Innovation isn’t a gift or a talent that some people have and others don’t. It is a skill-set and process for turning an idea into reality that creates value. The process has distinct developmental stages, each requiring different skills that different people in your team can bring or learn.

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Brian Tracy states that,

‘Good leadership is the ability to get extraordinary achievements from ordinary people.’

Knowing that collaboration is vital to innovation, how do you keep teams motivated with a multitude of personalities, ambitions and motivators?

At G2 Innovation, we work with teams and team leaders to drive innovation in companies and this also means helping them boost and sustain motivation. So how do our workshop facilitators do this?

Here are some insights from innovation workshop facilitators Andrew Jones and Kate O’Halloran.

What is typical behaviour of someone lacking motivation?

The subtle signs are when people procrastinate on projects and deliverables, display a negative attitude or appear disengaged and unenthusiastic. The more obvious signs are long lunches, tardiness and unexplained absences.

Why is team motivation one of the biggest barriers to innovation?

We often talk about the importance of creating a culture of innovation, where entire workforces feel inspired to trial and test ideas. Team motivation is central to this. Unmotivated and disengaged people struggle to generate ideas, withdraw from collaboration and have difficulty adapting to change.

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Attitudes like ‘we tried that, and it didn’t work’ or ‘that would never work at our company’ will soon stifle the most creative minds at the table, especially if those negative voices are at the top. The best leaders hire people who are better than they are with the understanding that these people will uncover ideas they haven’t thought of yet.

When people feel free to raise ideas, collaborate on projects and make errors along the way, you have yourself a culture of innovation.

What can leaders do to motivate staff?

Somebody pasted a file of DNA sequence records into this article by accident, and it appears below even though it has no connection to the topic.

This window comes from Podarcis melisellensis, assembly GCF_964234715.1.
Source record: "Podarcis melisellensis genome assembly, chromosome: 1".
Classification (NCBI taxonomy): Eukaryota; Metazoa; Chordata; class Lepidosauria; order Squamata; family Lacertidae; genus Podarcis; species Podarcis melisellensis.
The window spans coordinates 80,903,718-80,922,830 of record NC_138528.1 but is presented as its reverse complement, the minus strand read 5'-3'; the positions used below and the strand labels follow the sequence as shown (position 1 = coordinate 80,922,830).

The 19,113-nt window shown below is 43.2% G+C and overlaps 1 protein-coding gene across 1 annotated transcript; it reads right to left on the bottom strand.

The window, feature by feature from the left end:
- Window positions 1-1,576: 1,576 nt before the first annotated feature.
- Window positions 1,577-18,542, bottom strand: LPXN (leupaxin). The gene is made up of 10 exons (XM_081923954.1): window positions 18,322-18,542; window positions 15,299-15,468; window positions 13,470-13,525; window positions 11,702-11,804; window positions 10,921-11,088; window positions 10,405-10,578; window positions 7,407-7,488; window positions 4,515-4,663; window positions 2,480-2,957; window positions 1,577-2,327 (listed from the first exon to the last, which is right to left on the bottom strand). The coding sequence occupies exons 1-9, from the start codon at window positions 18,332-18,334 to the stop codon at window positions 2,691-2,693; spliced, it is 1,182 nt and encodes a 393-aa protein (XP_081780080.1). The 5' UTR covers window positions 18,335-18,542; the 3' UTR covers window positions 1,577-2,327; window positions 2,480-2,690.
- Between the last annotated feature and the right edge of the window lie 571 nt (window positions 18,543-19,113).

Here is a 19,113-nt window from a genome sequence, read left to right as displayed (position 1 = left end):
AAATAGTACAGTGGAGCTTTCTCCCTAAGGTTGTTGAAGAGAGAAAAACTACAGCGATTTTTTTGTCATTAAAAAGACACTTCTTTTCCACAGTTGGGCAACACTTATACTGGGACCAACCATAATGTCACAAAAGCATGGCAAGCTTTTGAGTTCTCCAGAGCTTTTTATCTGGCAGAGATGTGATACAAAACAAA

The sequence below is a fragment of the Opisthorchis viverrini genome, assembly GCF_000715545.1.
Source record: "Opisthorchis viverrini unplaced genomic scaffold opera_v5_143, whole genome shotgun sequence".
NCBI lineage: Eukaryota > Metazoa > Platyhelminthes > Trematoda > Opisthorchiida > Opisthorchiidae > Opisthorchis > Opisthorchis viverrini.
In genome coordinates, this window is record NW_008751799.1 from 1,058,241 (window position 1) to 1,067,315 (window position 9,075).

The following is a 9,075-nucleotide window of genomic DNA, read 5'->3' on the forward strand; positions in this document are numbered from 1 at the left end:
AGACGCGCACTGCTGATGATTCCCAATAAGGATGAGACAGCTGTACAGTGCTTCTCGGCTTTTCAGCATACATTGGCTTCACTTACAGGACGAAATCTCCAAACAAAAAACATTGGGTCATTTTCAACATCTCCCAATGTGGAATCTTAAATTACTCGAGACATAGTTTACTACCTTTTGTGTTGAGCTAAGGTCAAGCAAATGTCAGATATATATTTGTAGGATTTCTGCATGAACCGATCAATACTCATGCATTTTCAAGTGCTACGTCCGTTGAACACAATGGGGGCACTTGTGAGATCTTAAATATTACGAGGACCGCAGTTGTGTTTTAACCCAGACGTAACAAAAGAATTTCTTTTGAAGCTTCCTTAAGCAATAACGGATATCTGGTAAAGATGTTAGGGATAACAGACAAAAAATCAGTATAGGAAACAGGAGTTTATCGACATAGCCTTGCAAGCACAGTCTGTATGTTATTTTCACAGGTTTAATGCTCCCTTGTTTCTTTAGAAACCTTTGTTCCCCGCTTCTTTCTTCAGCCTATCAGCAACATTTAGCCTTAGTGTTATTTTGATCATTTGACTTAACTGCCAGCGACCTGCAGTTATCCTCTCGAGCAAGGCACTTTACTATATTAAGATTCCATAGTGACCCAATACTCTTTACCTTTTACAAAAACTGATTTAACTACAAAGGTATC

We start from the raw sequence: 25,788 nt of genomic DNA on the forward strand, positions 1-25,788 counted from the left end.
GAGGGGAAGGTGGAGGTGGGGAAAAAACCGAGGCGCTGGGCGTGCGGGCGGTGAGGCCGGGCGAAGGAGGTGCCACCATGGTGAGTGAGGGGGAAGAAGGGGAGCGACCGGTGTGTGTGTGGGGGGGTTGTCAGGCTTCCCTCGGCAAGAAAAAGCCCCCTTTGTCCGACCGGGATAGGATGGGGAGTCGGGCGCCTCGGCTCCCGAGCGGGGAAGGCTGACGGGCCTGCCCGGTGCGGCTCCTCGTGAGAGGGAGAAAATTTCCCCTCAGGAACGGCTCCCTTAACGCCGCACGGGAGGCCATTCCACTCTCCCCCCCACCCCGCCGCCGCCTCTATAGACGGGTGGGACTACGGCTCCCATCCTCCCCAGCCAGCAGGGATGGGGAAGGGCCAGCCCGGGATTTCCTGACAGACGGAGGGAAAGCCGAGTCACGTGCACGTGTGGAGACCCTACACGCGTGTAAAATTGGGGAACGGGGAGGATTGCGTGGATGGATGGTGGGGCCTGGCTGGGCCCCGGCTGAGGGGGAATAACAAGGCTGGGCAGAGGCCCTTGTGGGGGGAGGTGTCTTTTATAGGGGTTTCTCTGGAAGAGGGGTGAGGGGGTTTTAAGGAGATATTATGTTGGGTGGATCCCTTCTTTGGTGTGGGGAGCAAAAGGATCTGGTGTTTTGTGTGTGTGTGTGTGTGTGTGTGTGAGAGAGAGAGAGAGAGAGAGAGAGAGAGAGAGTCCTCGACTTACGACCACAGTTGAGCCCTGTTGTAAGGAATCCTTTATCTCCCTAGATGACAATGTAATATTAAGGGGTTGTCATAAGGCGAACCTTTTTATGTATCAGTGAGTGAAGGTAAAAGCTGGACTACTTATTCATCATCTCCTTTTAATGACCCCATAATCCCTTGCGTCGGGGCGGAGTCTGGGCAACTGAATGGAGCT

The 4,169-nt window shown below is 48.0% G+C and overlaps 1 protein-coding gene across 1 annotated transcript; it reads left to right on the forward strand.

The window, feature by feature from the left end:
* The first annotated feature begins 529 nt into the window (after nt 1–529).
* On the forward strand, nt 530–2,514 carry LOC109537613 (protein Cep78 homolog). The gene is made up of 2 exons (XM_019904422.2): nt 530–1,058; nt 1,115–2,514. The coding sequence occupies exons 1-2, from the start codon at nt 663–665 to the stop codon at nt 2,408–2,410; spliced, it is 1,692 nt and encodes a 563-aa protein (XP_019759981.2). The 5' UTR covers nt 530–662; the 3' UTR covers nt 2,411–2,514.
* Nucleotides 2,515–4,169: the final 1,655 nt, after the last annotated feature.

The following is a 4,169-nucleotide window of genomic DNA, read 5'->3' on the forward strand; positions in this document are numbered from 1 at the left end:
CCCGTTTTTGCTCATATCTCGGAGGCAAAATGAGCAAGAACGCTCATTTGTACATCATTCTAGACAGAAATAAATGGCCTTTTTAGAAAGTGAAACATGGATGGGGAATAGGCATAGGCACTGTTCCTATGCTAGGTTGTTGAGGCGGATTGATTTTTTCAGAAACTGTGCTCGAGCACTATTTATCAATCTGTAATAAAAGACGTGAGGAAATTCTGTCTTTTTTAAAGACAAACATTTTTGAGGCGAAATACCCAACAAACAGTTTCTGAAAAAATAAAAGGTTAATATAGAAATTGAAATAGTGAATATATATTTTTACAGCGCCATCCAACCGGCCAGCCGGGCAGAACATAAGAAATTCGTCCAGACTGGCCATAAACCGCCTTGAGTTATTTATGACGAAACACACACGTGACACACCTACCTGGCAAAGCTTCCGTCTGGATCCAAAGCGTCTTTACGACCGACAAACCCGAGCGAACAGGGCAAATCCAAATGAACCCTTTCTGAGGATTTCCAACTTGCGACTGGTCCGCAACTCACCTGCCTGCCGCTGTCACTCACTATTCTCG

Understand the two forms of motivation. There are extrinsic motivators such as pay increases, recognition, time off or bonuses and intrinsic motivators such as a personal desire to overcome challenges, variation of work, producing high-quality work, working with valued team members on exciting projects and job satisfaction. Whilst both motivators are important, companies with an innovative culture cultivate intrinsic motivators far more successfully.

By taking a human-centred approach and looking at issues from employee experience, you can understand their pains and gains and identify whether they are intrinsically or extrinsically motivated.

A powerful way of heightening intrinsic motivators is to define and align your company’s core purpose, a clear statement that is known throughout the organisation and resonates through every employee. This purpose underlies every decision team members make and ensures that choices align with it. (Further reading: The Power of Purpose).

What tools and techniques can re-engage disengaged staff

Taking that first step of investing in training and embedding new skills is one of the best things a company can do to achieve greater collaboration and performance. Investing in team skills and individual development demonstrates value and respect, which heightens motivation.

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When supporting companies to develop innovation leadership and ownership, we research the group dynamics and culture to identify any issues with motivation. We have a range of techniques and tools in our innovation tool kit designed to keep teams motivated, generate ideas, foster collaboration, stimulate discussion, help teams with change and avoid the ‘here we go again’ mentality.

One of the most common mistakes companies make is to always generate ideas aloud – such as brainstorming by calling ideas out. This encourages groupthink and for the loudest or most senior person in the room to have the most impact. At the end of these sessions, group motivation can appear to be enhanced from lots of noise and activity, but the long-term reality is often very different.

How do you manage toxic situations where the team is motivated to make change except for one dominant personality? 

Disruptive and negative behaviours in individuals often disguise other feelings such as a lack of confidence, uncertainty about their relevance in the team, feeling overwhelmed, threatened or personal issues. As Design Thinking practitioners we use empathy to try and understand what the person is experiencing, to see things from their perspective. With an understanding of what they are feeling, we gain insights into how to best engage them.

What is a daily practice each person could do every day to ensure sustained motivation and therefore innovation in their workplace?

Once you’ve learned new skills, practise them each and every day to build them into daily processes. Otherwise motivation to create and sustain change will wean, as will people’s memory of the training investment you made in them.  


When people are motivated they are adaptable to change, enjoy their work, perform at their peak and inspire those around them to do the same. 

When leaders are able to keep teams motivated and inspired, the organisation gains a reputation as a good employer, absenteeism is reduced, and performance and hence profits improve.

Need help motivating your team? Talk to Andrew or Kate about Innovating People and Culture.

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